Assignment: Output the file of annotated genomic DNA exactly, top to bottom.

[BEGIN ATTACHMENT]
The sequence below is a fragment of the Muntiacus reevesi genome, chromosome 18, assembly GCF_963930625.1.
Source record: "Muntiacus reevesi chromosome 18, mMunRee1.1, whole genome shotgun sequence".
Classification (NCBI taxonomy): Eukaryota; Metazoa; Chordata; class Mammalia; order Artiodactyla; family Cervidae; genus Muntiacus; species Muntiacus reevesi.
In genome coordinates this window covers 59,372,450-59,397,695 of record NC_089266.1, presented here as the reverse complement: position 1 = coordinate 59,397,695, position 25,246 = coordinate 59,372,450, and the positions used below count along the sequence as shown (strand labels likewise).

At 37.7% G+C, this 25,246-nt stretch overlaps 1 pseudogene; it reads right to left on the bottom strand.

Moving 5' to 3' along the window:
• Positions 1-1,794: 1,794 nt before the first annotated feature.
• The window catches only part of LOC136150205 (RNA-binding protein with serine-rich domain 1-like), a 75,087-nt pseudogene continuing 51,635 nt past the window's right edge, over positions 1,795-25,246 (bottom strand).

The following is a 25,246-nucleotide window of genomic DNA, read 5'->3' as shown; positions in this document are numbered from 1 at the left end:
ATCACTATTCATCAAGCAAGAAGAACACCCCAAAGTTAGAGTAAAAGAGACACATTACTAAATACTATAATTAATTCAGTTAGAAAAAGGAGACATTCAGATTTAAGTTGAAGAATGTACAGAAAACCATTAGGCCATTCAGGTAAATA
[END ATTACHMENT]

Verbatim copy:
The sequence below is a fragment of the Muntiacus reevesi genome, chromosome 18, assembly GCF_963930625.1.
Source record: "Muntiacus reevesi chromosome 18, mMunRee1.1, whole genome shotgun sequence".
Classification (NCBI taxonomy): Eukaryota; Metazoa; Chordata; class Mammalia; order Artiodactyla; family Cervidae; genus Muntiacus; species Muntiacus reevesi.
In genome coordinates this window covers 59,372,450-59,397,695 of record NC_089266.1, presented here as the reverse complement: position 1 = coordinate 59,397,695, position 25,246 = coordinate 59,372,450, and the positions used below count along the sequence as shown (strand labels likewise).

At 37.7% G+C, this 25,246-nt stretch overlaps 1 pseudogene; it reads right to left on the bottom strand.

Moving 5' to 3' along the window:
• Positions 1-1,794: 1,794 nt before the first annotated feature.
• The window catches only part of LOC136150205 (RNA-binding protein with serine-rich domain 1-like), a 75,087-nt pseudogene continuing 51,635 nt past the window's right edge, over positions 1,795-25,246 (bottom strand).

The following is a 25,246-nucleotide window of genomic DNA, read 5'->3' as shown; positions in this document are numbered from 1 at the left end:
ATCACTATTCATCAAGCAAGAAGAACACCCCAAAGTTAGAGTAAAAGAGACACATTACTAAATACTATAATTAATTCAGTTAGAAAAAGGAGACATTCAGATTTAAGTTGAAGAATGTACAGAAAACCATTAGGCCATTCAGGTAAATA